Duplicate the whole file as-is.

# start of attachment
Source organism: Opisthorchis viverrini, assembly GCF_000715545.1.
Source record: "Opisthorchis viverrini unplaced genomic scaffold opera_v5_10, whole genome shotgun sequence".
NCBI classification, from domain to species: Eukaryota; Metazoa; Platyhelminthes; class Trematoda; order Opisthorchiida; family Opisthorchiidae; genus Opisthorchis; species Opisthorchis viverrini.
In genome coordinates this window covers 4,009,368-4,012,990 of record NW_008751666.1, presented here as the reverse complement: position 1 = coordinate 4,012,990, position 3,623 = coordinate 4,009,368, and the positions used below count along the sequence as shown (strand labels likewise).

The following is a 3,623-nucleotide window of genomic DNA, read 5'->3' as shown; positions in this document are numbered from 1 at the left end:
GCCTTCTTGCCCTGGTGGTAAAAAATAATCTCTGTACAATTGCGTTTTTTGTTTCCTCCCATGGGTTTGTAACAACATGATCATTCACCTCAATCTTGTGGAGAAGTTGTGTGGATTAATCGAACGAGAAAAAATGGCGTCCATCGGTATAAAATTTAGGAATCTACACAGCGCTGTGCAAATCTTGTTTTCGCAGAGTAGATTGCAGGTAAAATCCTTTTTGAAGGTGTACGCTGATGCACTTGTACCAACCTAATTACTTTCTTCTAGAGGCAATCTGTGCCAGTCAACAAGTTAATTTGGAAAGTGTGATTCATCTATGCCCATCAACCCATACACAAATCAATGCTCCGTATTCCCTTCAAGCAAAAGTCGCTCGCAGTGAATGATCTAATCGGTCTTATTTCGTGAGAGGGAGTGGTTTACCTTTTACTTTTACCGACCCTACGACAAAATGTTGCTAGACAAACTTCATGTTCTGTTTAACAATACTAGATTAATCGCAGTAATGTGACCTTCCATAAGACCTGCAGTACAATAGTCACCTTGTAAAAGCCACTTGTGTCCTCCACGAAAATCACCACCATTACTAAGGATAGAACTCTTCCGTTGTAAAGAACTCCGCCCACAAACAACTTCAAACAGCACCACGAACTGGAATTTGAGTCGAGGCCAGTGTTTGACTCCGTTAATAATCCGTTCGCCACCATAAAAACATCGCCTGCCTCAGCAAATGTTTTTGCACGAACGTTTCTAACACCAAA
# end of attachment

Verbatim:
Source organism: Opisthorchis viverrini, assembly GCF_000715545.1.
Source record: "Opisthorchis viverrini unplaced genomic scaffold opera_v5_10, whole genome shotgun sequence".
NCBI classification, from domain to species: Eukaryota; Metazoa; Platyhelminthes; class Trematoda; order Opisthorchiida; family Opisthorchiidae; genus Opisthorchis; species Opisthorchis viverrini.
In genome coordinates this window covers 4,009,368-4,012,990 of record NW_008751666.1, presented here as the reverse complement: position 1 = coordinate 4,012,990, position 3,623 = coordinate 4,009,368, and the positions used below count along the sequence as shown (strand labels likewise).

The following is a 3,623-nucleotide window of genomic DNA, read 5'->3' as shown; positions in this document are numbered from 1 at the left end:
GCCTTCTTGCCCTGGTGGTAAAAAATAATCTCTGTACAATTGCGTTTTTTGTTTCCTCCCATGGGTTTGTAACAACATGATCATTCACCTCAATCTTGTGGAGAAGTTGTGTGGATTAATCGAACGAGAAAAAATGGCGTCCATCGGTATAAAATTTAGGAATCTACACAGCGCTGTGCAAATCTTGTTTTCGCAGAGTAGATTGCAGGTAAAATCCTTTTTGAAGGTGTACGCTGATGCACTTGTACCAACCTAATTACTTTCTTCTAGAGGCAATCTGTGCCAGTCAACAAGTTAATTTGGAAAGTGTGATTCATCTATGCCCATCAACCCATACACAAATCAATGCTCCGTATTCCCTTCAAGCAAAAGTCGCTCGCAGTGAATGATCTAATCGGTCTTATTTCGTGAGAGGGAGTGGTTTACCTTTTACTTTTACCGACCCTACGACAAAATGTTGCTAGACAAACTTCATGTTCTGTTTAACAATACTAGATTAATCGCAGTAATGTGACCTTCCATAAGACCTGCAGTACAATAGTCACCTTGTAAAAGCCACTTGTGTCCTCCACGAAAATCACCACCATTACTAAGGATAGAACTCTTCCGTTGTAAAGAACTCCGCCCACAAACAACTTCAAACAGCACCACGAACTGGAATTTGAGTCGAGGCCAGTGTTTGACTCCGTTAATAATCCGTTCGCCACCATAAAAACATCGCCTGCCTCAGCAAATGTTTTTGCACGAACGTTTCTAACACCAAA